For people in country like India and China this is an age of equality. Across the globe inequality between countries is falling, while inequality within countries is increasing, particularly in the West. The increase in inequality within countries is offsetting a lot of the improvement in inequality between countries, but overall the global Gini co-efficient is falling, not rising.
The data could support a different interpretation of inequality between and within countries. Inequality within the UK takes off with the rise of the British Empire, which peaks in the Edwardian era. As the Empire goes into decline inequality shrinks within the UK, and between the UK and it’s former colonies. Economic relations with India for example start to change during WW1 when the UK stops exporting goods to captive markets to concentrate on the war effort. After the war the Great Depression makes the UK too weak to recapture it’s market share. The rise of London as a no questions asked financial hub maybe off sets some of that in the last few decades maybe reverses some of that, but not enough to make big difference. The driver of inequality isn’t capitalism maybe but imperialism? This is an argument that would make free marketeers and hardline Leninists happy in equal measure.
Why then do we fell that there is a crisis of inequalityif this is one of the most equal and egalitarian eras of the last thousand years?
Partly this is relative, I was born in the late 60s, probably the most equal year since the Black Death. Everything looks unequal measured from that point.
Partly it is because the way the internet filters news. The headlines we read are a jumble of global, national and American news, which mix up what is happening here, with what is going on in the US where inequality is very much worse. The Spirit Level, while a great read, draws the bulk of it’s data from the US, rather than the UK, which gives a misleading picture to UK readers.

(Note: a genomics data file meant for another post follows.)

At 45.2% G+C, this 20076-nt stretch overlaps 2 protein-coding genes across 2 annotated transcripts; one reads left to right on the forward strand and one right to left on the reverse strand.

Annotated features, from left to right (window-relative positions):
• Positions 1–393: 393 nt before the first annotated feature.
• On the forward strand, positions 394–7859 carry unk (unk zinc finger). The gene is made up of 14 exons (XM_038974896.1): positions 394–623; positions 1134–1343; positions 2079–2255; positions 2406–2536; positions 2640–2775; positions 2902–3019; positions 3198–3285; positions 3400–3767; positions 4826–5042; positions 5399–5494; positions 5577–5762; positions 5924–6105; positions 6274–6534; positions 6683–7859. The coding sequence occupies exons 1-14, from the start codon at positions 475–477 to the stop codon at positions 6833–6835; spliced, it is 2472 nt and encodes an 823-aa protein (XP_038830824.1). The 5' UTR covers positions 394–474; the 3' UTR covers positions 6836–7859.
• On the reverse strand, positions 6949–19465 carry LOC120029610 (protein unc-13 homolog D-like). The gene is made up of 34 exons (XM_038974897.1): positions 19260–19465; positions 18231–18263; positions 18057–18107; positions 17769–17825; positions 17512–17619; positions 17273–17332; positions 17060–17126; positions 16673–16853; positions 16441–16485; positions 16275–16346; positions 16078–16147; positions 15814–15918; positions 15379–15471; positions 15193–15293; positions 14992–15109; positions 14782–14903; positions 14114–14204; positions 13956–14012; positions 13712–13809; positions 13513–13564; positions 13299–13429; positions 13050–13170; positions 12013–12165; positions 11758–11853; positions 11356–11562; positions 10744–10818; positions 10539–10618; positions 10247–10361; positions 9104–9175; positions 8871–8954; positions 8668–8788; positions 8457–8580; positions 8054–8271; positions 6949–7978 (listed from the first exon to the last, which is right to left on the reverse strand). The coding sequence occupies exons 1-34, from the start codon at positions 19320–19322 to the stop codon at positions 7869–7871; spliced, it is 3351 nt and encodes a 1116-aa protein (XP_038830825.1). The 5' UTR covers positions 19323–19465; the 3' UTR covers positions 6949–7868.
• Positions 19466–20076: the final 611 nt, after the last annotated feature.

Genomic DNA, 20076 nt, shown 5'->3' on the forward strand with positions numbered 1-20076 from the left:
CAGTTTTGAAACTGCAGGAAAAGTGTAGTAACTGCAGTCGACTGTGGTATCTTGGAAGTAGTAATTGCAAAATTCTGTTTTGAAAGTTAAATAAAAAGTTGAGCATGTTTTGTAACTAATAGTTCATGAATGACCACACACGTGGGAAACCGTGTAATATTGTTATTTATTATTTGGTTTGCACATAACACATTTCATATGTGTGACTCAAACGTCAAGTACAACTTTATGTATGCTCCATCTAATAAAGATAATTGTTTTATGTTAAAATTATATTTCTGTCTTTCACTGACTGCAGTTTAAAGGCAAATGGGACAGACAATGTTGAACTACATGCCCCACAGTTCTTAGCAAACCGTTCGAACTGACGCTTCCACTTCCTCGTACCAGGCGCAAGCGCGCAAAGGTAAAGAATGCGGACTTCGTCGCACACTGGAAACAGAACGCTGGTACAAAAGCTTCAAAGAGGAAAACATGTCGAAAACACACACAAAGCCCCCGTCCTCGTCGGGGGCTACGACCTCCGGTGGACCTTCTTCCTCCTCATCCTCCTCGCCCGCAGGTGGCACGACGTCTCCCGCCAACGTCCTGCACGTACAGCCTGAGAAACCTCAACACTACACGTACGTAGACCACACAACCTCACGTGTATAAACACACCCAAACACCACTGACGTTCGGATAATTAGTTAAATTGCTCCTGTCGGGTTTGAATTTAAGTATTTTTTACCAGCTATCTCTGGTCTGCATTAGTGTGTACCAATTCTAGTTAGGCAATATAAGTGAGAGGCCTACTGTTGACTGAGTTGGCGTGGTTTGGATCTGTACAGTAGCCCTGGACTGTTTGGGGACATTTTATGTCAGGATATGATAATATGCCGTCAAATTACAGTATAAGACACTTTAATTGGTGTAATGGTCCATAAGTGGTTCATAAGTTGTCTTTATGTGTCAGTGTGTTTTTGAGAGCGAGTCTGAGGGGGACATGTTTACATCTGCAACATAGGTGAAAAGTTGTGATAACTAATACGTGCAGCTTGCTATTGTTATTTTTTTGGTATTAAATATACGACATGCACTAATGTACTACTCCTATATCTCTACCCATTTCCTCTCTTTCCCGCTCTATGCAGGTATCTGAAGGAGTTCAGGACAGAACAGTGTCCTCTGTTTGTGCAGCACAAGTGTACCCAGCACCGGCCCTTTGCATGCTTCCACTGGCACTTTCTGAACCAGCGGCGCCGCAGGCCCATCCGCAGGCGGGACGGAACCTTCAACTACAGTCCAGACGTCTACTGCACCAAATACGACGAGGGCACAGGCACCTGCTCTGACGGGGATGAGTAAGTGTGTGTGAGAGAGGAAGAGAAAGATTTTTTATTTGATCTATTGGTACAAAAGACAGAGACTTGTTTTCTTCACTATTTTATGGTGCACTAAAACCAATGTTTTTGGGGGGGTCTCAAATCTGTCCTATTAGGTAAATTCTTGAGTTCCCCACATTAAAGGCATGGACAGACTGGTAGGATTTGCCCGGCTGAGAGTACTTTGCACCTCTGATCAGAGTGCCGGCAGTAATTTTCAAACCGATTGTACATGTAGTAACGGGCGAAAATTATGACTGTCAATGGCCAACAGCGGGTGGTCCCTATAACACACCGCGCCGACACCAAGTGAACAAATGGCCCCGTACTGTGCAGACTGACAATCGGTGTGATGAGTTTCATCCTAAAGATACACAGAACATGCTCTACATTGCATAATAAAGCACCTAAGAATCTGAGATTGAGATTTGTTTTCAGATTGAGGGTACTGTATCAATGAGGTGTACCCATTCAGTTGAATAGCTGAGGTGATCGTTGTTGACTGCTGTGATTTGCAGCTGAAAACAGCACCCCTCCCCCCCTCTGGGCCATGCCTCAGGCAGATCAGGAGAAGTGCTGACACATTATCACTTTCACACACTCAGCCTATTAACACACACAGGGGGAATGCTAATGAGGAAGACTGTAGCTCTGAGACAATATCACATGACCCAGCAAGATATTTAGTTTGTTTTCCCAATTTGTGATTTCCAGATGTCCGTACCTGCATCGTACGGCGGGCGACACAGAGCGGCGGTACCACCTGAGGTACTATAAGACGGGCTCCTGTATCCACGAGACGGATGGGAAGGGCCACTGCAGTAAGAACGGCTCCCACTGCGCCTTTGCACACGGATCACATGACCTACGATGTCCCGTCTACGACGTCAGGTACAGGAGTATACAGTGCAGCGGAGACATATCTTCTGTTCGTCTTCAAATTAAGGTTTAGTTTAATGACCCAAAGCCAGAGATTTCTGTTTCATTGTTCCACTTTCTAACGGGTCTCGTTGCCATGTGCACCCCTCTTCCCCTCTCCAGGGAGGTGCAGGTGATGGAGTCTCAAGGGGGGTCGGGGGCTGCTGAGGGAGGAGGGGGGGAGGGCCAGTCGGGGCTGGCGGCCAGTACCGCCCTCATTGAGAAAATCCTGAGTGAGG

But largely it is because income distribution has changed within our peer group. People who own property and have inherited property wealth continue to amass wealth albeit maybe a bit more slowly than the did a generation ago. The millennial generation in particular have less property wealth and less accumulated pension wealth than recent generations at the same age. This affects people who are mostly in the top 1% globally but not in the top 1% nationally. Things are a bit worse for white middle class people compared to rich white people, a bit better for people in Latin America and Sub-Saharan Africa and loads better for people in China and India.
Don’t get me wrong, the current growth in inequality isn’t a good thing for someone who believes in progressive politics. But the reality doesn’t match the headlines. The problem in the UK is poverty more than inequality.
If we had asked progressive liberals back in the 1980s if they would accept a world in which our standard of living grew a bit more slowly, but our consumption of raw materials fell and people in the 3rd world did much better we would have seen that as a big triumph.
That is exactly what the last 20 years have delivered. But apparently we don’t like it as much as we thought we would.
Distribution of taxable population and wealth in England during the early Sixteenth Century, Sheail, 1971
ENGLISH GROSS DOMESTIC PRODUCT, 1300-1700: SOME PRELIMINARY ESTIMATES; Apostolides,Broadberry,Overton,van Leeuwen,2008